This is a summary of the lecture by Prof. Mohammad Fadel entitled “Form, Function and Historical Development of Mukthasars in Post-Mamluk Islamic Law,” delivered on February 24, 2021 at 11am (EST), 5pm (Münster) 7pm (Istanbul) via Zoom. The video recording of the lecture can be accessed here.
Professor Fadel’s lecture described the history, purpose, and nature of late medieval Mālikī mukhtaṣars. The mukhtaṣar as a genre allows jurists to tersely summarize their school’s positions, offering the Sunnī madhhab system a sense of cohesion and predictability. Touching on his groundbreaking 1996 article, “The Social Logic of Taqlīd and the Rise of the Mukhtaṣar,” Fadel indicated the importance of the mukhtaṣar’s formulaic concepts for the rule of law in a society ruled by sharīʿa. Because ijtihād is a solitary practice based on the exertion of individual mental effort, the legal opinion reached by ijtihād cannot be evaluated. In short, a society whose legal class is composed exclusively of mujtahids would not have positive law. Taqlīd therefore becomes key for legal actors to expect legal consequences, stipulations, and claims, enhancing legal certainty.
The first Mukhtaṣars arose prior to the Mamlūk period and were not exclusive to the Mālikī school. We find for example in the Shāfiʿī school the well-known Mukhtaṣar by al-Muzanī (d. 264 AH / 878 CE) and among the Ḥanafīs Abū Ḥafṣ al-Nasafī (d. 536 AH / 1142 CE), who wrote the Kanz al-daqāʾiq. These epitomes all shared the purpose of addressing the need to summarize existing legal texts in the madhhab, in the hope of presenting scholars with an abridged version of the canonical text on legal theory. Despite the importance of these texts, they did not reach the prominence within their respective schools of law that the later Mālikī epitomes would.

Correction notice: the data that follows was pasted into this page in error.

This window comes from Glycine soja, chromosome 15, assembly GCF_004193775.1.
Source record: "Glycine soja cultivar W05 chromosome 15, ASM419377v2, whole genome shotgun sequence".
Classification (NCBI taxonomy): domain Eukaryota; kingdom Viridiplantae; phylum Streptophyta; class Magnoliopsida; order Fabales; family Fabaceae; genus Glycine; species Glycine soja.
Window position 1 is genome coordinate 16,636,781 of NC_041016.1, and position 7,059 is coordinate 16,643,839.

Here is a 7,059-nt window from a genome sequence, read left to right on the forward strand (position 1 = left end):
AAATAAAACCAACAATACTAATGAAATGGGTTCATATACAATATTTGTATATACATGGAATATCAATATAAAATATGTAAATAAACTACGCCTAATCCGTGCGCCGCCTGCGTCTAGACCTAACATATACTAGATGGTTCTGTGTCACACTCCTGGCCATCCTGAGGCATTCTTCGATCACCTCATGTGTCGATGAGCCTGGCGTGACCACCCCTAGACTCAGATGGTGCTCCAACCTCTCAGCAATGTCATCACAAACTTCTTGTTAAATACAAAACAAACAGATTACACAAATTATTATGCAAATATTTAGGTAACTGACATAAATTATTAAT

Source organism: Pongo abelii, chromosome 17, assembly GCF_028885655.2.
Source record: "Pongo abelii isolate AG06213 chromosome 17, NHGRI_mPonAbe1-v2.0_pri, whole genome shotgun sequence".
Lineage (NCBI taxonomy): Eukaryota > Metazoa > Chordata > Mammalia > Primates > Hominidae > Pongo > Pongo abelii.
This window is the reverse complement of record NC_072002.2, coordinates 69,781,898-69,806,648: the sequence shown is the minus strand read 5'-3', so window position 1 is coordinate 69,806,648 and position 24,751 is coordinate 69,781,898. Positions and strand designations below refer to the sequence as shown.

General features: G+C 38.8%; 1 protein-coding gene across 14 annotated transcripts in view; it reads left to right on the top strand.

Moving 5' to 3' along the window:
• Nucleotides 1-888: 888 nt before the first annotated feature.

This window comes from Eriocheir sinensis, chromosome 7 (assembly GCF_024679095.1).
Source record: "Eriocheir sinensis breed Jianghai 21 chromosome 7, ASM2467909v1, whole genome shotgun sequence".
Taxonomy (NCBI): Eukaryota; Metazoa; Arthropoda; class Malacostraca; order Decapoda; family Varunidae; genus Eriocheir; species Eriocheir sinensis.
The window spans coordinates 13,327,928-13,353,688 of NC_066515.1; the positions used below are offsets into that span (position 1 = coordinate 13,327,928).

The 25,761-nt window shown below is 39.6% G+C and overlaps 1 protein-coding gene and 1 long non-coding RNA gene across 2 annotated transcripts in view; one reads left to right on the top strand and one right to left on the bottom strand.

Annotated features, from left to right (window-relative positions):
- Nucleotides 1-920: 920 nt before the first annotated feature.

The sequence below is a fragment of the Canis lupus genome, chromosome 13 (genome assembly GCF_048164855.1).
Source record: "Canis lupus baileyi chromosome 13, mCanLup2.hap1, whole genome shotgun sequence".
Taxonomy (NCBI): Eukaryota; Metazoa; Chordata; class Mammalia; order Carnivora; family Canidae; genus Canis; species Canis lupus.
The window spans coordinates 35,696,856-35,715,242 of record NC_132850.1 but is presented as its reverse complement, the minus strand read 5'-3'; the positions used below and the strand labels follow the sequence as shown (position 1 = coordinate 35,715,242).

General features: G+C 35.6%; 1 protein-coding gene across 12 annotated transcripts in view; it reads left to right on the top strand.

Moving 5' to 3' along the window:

The golden age of Mālikī mukhtaṣars was in the Mamlūk realms, presumably to meet the requirements of an equivocal legal system. The first of these canonical Mālikī Mukhtaṣars was Ibn Shās’s (d. 612 AH/1215 CE) ʿIqd al-jawāhir al-thamīna, followed by ibn al-Ḥājib’s (d. 646 AH/1248 CE) Jāmiʿal-ummahāt, and finally and most famously, Khalīl ibn Isḥāq al-Jundī’s (d. 767/1366 AH) Mukhtaṣar Khalīl. These texts were extremely terse summaries of the entire breadth of a school’s legal opinion. They encompassed the key opinions, creating a status-quo for the school. However, the concise style and the objective of summarizing a vast legal corpus makes these epitomes at times incomprehensible. The mukhtaṣar requires an explanation, cultivating a dialogue between student and teacher. Indeed, Fadel argues that these epitomes may have been composed not just for argumentative and judicial purposes, but also for pedagogical reasons. Be that as it may, the Mamlūk-era mukhtaṣar served an important administrative and judicial purpose: an administrator, judge, or private person alike could identify the expected opinion of the school through these epitomes.
A rich discussion followed the lecture. Fadel pointed out how the formulation and explanation of mukhtaṣars was an important platform for discussion between jurists, and thereby the solidification of madhhab identity. The mukhtaṣar therefore was a means of structuring knowledge and enhancing the madhhab’s pedagogical system. One important question that arose was the one of the relationship between the drafting of mukhtaṣars and the codification of modern legal codes. Fadel argued that the difference between the two lies in legislative agency; codification was produced by officials and thereafter immutable whereas the mukhtaṣar allowed for a constant dialectical process.